Flowing green pastures, dramatic lava fields, spectacular structures, snow-capped mountains, glaciers, fjords, incredible history, and yes, magic. These things all combine to make what could be an unforgettable adventure if you are willing to throw caution to the wind and hit the road. The people of Iceland are kind-hearted, helpful and generous. It makes traveling through this northern European nation effortless, as long as you are prepared for the journey.
Arriving in Reykjavik
Christina, and I packed our one and half-year-old into the car and hit the airport for a quick 5 hour red-eye from Toronto, aboard Icelandair. After getting C settled down on the plane, we dozed off for a quick nap before waking up on the ground. Clearing customs was a breeze and we caught a short cab ride to our Reykjavik hotel for a nap before hitting the town.
Reykjavik is very much a modern European city, full of excellent cafes, small shops, and high-end clothing stores, and like a lot of nations with a rich history, its Viking heritage is never far from sight. The buildings maintain the Nordic angles and chalet-style feel while integrating into modern, convenient settings. We wandered through town for the afternoon, checking out the beautiful downtown and tasting the local cuisine. Luckily, there are many things to do in Reykjavik on a budget.
Iceland’s Golden Circle
When you’re looking for what to do in Iceland, the main attraction is always a tour of the Golden Circle. We figured with the jet-lag, a guided tour of this incredible area would be a good introduction to Iceland before picking up our rental and exploring the country on our own. In fact, after completing our fourteen-day tour of the country, we decided it was worth it to go back and experience Iceland’s Golden Circle ourselves without the shackles of a tour group. The trip, with stops, will take you around 6-8 hours. Even if you don’t have a lot of time to spend in the country, or are experiencing Iceland as a stop-over on your way to the rest of Europe, it’s definitely worth your time.
Thingvellir National Park
The first major stop within the Golden circle is Thingvellir National Park. From 930-1780 AD, this was the heart of Icelandic politics. The capital then moved to Reykjavik. Icelanders from all over would flock to this breathtaking location for speeches, lawmaking, and celebrations. This area also marks where the North American and Eurasian tectonic plates are slowly tearing the country apart a few centimeters each year. This tectonic activity creates deep fissures in the landscape, many of which fill with ice cold glacier water. Silfra, one of these features makes for a popular and unique snorkeling and diving day trip from Reykjavik.
The next big stop on the Golden Circle is Haukadalur, a hotbed of geothermal activity approximately 60 km north of Thingvellir National Park. Haukadalur is home to two famous geysers: Geysir and Strokkur. The term Geyser comes from this famous ancient feature. It no longer erupts due to an earthquake a number of years back.
Strokkur erupts nearly every 10 minutes, exploding with searing hot water that launches nearly 100 feet into the air. Many people take the time to watch the activity, and some are lucky enough to catch a shot of the brilliant blue bubble that forms for a brief second prior to the geyser shooting skyward. The geysers are located along a short walking path, just outside of Haukadalur’s restaurant and gift shop. This location gives you access to nice clean bathrooms for a civilized break as you wander the Icelandic interior. I highly recommend their pies.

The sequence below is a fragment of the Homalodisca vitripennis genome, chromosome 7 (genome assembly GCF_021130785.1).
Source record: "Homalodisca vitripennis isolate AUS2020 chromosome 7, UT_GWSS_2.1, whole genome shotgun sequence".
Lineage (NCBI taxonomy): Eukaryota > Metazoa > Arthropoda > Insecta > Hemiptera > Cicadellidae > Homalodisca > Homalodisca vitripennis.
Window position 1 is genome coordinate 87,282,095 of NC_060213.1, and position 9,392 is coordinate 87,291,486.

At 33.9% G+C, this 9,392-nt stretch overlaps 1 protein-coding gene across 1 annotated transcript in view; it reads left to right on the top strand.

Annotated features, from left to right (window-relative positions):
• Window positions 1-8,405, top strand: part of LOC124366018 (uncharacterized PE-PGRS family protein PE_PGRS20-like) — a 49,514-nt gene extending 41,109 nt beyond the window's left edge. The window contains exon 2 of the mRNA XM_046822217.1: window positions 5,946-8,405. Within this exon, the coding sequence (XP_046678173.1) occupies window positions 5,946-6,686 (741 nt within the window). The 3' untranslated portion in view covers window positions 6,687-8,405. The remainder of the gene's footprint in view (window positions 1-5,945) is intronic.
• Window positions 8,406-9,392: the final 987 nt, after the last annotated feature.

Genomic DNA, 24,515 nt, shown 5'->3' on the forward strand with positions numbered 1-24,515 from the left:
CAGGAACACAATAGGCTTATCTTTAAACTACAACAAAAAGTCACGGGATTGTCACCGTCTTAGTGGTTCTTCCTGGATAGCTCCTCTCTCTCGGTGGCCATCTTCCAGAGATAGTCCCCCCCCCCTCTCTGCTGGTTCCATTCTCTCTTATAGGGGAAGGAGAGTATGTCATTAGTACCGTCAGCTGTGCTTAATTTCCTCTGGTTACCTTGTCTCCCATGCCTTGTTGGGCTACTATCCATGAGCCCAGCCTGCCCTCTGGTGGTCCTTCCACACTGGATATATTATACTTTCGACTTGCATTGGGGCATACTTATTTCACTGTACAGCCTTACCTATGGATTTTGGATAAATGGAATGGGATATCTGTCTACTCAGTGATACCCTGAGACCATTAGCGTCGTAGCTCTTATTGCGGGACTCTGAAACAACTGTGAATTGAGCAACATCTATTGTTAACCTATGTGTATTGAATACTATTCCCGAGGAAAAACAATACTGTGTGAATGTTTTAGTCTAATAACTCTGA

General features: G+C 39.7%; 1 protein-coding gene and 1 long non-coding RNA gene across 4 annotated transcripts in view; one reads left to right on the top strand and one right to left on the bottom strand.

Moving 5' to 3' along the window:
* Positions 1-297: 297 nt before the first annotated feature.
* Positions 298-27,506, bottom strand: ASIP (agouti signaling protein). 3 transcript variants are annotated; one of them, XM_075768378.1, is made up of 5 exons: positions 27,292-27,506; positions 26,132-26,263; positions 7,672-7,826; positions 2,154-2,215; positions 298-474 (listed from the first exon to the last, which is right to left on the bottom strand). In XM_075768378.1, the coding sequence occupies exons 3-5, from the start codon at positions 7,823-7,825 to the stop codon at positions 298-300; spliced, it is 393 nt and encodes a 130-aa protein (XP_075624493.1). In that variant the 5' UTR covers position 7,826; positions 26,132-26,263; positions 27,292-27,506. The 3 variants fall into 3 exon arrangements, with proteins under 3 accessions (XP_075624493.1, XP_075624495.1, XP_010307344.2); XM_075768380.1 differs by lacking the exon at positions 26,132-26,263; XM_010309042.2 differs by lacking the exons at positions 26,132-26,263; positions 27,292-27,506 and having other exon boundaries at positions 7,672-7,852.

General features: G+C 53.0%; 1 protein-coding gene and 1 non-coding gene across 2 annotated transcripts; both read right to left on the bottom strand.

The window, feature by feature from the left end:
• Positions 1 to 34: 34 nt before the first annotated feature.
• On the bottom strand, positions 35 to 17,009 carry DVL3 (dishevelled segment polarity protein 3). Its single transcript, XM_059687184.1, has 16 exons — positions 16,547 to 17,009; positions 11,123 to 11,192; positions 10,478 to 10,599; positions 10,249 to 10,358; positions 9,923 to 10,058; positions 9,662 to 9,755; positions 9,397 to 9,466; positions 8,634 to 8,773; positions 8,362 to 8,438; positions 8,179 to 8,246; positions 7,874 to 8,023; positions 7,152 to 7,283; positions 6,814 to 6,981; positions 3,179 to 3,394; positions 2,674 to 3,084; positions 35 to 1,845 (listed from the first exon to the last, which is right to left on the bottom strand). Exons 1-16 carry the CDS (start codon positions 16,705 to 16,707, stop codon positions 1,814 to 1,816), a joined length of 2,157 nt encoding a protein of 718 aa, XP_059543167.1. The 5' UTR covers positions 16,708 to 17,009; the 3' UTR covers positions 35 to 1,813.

Off the main road, you can access Gulfoss, probably the most famous Icelandic waterfall. The fast moving Hvítá river rounds a corner and drops 100 feet into a deep, narrow crevasse. It is not rare to be treated to thick mists and rainbows filling the sky amidst this dramatic landscape. To access this spectacular view, you will park and then descend the long staircase to a concrete walkway that allows you to walk along the river’s edge. Be careful here, due to the mist, the walkway can be slippery. Also, you will get wet close to the falls. So, bring a rain jacket and cover your camera equipment.
Kerid Crater Lake
The final stop in the Golden Circle tour is Kerid Crater Lake, a brilliant blue crater lake contrasting harshly with the red walls of the extinct Kerid volcano. The hike to the bottom of the crater takes about five minutes, and it’s not rare to see locals fishing for fun or dinner within the well-stocked lake.
On our last day in Iceland, we found ourselves with some time on our hands before our early afternoon flight. We figured that leaving Iceland without visiting the famous Blue Lagoon would be a big mistake. Located just minutes from the Keflavik International Airport, the Blue Lagoon makes for an easy addition to a trip to Reykjavik, and for us, it made for a relaxing end to an amazing adventure.
While the Blue Lagoon, like most of Iceland, is a must-see experience, my personal opinion is that it offers a corporate environment and lacks the intimate, natural touch of the local Icelandic baths and smaller hot springs, such as the Lake Myvatn Nature Baths. Nevertheless, we bathed in the beautiful blue waters and treated ourselves to a facial scrub. We got some much-needed relaxation. Although shortly, we left for the airport for our flight back to Toronto.
Iceland doesn’t have to be a long-term trip either. To see how Reykjavik can be done as a stopover, check out this post from Anna Everywhere.
With the birth of their two boys, Kevin and Christina have made it their mission to show others that travelling with children isn't as scary as it sounds and that kids can benefit from experiencing the world outside of their front door and beyond.
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